The Wrong Fuel Rescue Guide to the VW Transporter
The VW Transporter is a vehicle with deep roots as one of the most popular cult classic vehicles of all time but has still managed to maintain and develop its level of performance, quality, safety, and competitive aesthetic appeal. Read the Wrong Fuel Rescue guide to the VW Transporter for more information on the history of this vehicle, and how to go about choosing your ideal Transporter.
The Wrong Fuel Rescue guide to the history of VW Transporter
When you see the modern and sleek VW Transporter today, it might be difficult to remember the history of this vehicle, and that for a lengthy period, it was actually one of the most iconic vehicles across the world and arguably the most famous van in the world. The VW Transporter is what was formerly referred to as the ‘hippie van’ that dominated both roads and pop culture throughout the 60s and 70s, with the likes of Janis Joplin and Bob Dylan sporting this van at the infamous 1969 Woodstock Festival. There is even some debate that the original cartoon version of The Mystery Machine, the van driven by Scooby-Doo and the gang of ‘meddling kids’, was modeled after the original VW Transporter, the T1.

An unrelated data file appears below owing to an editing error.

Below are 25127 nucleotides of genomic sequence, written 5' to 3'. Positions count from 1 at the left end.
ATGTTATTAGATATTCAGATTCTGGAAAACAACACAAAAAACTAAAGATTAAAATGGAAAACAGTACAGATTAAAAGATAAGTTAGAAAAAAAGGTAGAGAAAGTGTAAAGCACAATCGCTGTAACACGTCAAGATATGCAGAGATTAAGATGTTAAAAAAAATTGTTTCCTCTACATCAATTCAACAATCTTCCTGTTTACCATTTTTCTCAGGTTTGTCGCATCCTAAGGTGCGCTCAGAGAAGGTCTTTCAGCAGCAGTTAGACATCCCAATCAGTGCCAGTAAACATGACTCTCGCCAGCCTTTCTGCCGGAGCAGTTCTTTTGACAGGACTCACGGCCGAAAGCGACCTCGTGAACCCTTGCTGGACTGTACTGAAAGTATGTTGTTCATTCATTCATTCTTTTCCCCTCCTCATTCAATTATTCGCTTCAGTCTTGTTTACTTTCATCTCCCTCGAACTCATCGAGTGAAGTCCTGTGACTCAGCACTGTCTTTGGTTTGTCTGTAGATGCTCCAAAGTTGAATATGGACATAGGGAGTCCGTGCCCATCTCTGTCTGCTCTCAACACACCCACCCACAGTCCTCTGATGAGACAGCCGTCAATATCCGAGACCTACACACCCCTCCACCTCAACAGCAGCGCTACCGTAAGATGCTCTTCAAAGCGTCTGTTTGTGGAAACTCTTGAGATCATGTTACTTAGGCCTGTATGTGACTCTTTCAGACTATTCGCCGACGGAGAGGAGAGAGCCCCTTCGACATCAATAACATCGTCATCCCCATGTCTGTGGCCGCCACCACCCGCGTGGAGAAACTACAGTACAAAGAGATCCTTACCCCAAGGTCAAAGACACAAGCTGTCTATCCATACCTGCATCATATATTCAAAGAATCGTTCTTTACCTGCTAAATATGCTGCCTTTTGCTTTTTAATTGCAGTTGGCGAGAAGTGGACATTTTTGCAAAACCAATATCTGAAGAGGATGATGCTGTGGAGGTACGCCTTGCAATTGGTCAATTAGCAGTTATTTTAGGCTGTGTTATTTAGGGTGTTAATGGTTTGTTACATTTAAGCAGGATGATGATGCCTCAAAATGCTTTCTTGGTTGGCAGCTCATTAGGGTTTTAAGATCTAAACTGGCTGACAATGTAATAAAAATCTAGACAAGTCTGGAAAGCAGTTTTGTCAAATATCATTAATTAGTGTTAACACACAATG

Today, there have been 6 generations of the VW Transporter, the T1, T2, T3, T4, T5, and today’s T6. The first-ever VW Transporter arose when a Dutch importer named Ben Pon Sr visited the Beetle factory in 1946 and came upon a ‘parts mover’ that he thought had the potential to become a commercial production vehicle. Pon produced his first sketches for the vehicle in 1947, which showcased innovative design and performance concepts, such as placing the driver at the front of the vehicle with the engine at the back of the vehicle (now known as ‘forward control’), as well as modeling the shape of the vehicle to resemble a wind tunnel aimed at reducing fuel consumption.